The executive branch again put before legislators Wednesday a proposal to assess a tax on corporations.
Casa Presidencial alerted the Asamblea Legislativa that the proposal was again on the table for action. Originally the executive branch wanted to have the measure passed into law by now so that owners of corporations and similar entities would make the first annual payment of the new tax in the first 15 days of January.
For an unexplained reason, the measure was not included in the list of bills that lawmakers received when they started what is called their extraordinary session Dec. 1.
The Costa Rican Constitution specifies the dates when lawmakers can meet. But the executive branch has the power to call extraordinary sessions. Originally these were reserved for emergency actions. But more recently the legislature meets most weeks of the year.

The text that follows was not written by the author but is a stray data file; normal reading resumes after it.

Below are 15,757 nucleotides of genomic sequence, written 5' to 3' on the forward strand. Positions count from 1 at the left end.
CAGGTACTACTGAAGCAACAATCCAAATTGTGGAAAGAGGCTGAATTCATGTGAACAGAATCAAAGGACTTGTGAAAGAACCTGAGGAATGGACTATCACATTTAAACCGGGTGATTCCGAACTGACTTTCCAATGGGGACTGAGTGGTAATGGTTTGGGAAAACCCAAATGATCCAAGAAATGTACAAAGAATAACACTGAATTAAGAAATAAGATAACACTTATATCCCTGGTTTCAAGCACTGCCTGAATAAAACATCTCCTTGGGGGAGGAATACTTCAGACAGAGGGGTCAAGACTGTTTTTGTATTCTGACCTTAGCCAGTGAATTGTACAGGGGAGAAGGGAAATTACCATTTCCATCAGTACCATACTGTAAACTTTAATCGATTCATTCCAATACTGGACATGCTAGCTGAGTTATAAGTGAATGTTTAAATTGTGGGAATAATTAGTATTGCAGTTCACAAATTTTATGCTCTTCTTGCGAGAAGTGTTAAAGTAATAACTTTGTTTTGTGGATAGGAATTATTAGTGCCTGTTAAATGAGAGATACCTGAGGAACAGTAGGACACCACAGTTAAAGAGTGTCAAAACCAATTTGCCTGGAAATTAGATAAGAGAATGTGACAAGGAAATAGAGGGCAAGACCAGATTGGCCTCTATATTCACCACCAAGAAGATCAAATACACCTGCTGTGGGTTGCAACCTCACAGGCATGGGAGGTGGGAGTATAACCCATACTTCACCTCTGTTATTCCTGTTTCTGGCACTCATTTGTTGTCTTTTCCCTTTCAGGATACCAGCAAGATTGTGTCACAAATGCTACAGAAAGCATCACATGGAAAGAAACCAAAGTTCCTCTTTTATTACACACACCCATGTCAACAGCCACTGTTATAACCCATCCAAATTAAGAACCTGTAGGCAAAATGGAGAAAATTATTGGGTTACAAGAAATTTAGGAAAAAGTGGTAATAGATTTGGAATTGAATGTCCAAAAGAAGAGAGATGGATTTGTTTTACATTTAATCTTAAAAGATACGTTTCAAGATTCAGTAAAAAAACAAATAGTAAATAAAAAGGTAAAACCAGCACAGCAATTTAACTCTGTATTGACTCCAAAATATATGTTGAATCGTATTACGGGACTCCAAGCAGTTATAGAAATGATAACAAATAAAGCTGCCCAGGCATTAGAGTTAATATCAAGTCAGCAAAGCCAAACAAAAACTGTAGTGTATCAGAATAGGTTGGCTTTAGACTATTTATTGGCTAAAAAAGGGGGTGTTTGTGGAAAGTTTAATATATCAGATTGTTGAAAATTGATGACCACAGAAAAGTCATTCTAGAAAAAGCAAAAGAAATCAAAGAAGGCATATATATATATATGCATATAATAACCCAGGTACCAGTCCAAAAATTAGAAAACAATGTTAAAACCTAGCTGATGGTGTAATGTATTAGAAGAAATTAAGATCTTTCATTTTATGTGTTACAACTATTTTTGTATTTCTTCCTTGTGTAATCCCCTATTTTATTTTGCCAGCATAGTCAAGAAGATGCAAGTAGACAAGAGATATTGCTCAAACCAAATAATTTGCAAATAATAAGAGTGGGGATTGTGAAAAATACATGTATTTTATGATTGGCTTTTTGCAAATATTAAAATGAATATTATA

The periods that are called extraordinary are those
when the executive branch controls the agenda. Lawmakers cannot act on any measure that has not been put before them by Casa Presidencial.
Bill No. 16.306: Impuesto a las personas jurídicas was presented formally Wednesday by the decree which was signed by President Laura Chinchilla. However, lawmakers did not take any action.
The legislature is deeply involved in considering the administration’s revised tax plan, although there was no concrete action on that Wednesday either.
Legislative leaders who support the tax proposals have promised to stay in session over the Christmas holidays to pass the measures. But considering the number of amendments proposed for the tax plan, its passage is unlikely in December.
The tax on corporations might be passed more quickly. It already has been approved on first reading, so all that is needed is another vote.
The bill had been sent back to committee to adjust some flaws that the Sala IV constitutional court noted when the draft was run by magistrates.
The measure would tax every active corporation slightly more than $300 each. Owners of inactive corporations would pay half that. There are some provisions for small- and medium-sized companies.